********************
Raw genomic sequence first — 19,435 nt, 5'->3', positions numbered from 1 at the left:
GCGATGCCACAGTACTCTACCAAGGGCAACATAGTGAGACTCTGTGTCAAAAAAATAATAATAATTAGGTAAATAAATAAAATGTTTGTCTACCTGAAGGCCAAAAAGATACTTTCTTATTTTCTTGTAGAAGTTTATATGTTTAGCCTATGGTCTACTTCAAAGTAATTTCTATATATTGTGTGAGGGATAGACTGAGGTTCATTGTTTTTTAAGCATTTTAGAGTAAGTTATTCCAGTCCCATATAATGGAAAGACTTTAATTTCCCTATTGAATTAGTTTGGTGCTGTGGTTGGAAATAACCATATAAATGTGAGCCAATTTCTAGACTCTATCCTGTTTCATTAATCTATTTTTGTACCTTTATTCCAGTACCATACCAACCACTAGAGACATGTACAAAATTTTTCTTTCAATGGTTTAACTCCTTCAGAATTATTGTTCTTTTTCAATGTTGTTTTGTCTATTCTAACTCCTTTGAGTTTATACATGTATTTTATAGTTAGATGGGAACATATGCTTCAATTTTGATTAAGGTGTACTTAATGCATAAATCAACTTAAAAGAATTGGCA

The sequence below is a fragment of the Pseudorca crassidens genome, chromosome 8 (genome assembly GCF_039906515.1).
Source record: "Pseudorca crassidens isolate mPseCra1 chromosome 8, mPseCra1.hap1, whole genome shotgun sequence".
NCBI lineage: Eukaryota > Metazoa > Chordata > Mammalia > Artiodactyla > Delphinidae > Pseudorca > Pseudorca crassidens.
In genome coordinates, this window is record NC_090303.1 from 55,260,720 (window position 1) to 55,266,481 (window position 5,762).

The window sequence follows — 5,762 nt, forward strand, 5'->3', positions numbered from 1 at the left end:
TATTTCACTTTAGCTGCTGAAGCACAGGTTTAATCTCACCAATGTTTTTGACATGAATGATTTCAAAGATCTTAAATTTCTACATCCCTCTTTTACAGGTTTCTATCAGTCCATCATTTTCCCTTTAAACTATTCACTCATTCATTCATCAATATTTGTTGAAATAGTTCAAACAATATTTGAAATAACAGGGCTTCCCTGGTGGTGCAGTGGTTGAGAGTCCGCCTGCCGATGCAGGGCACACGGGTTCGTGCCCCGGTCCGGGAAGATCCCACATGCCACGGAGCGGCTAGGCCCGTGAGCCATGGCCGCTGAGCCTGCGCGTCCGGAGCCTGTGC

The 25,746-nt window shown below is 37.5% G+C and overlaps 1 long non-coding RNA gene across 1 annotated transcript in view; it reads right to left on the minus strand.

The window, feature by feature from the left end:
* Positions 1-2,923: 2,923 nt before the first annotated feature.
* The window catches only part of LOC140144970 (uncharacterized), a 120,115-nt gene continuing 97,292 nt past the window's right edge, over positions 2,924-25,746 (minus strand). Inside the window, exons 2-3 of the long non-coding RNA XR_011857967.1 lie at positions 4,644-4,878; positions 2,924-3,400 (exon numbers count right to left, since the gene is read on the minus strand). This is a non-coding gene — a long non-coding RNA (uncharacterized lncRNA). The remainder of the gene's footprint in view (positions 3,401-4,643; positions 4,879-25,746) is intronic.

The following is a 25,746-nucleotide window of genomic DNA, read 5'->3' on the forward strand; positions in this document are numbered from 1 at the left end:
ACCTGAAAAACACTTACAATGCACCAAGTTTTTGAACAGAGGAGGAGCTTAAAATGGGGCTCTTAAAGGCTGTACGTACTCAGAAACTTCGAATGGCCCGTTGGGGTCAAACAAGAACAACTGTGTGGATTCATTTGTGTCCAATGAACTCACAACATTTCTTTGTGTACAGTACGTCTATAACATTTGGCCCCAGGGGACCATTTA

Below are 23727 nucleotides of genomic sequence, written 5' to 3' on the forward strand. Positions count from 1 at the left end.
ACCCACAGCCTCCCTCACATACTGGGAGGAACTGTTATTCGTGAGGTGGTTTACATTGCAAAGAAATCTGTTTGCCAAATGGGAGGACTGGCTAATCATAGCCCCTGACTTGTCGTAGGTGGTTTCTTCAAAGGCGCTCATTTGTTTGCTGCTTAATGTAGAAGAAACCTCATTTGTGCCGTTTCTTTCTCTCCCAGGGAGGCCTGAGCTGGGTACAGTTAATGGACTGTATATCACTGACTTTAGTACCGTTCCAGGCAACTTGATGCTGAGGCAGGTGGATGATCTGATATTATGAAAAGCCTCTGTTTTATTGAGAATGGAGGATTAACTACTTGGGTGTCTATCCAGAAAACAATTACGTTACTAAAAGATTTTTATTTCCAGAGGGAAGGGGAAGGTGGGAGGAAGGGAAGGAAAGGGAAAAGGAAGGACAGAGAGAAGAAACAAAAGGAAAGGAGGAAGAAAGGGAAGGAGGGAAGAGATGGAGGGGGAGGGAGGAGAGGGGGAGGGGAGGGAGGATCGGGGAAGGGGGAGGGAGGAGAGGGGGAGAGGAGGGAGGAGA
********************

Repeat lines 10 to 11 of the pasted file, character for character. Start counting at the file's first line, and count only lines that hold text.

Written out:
The window, feature by feature from the left end:
* Positions 1-2,923: 2,923 nt before the first annotated feature.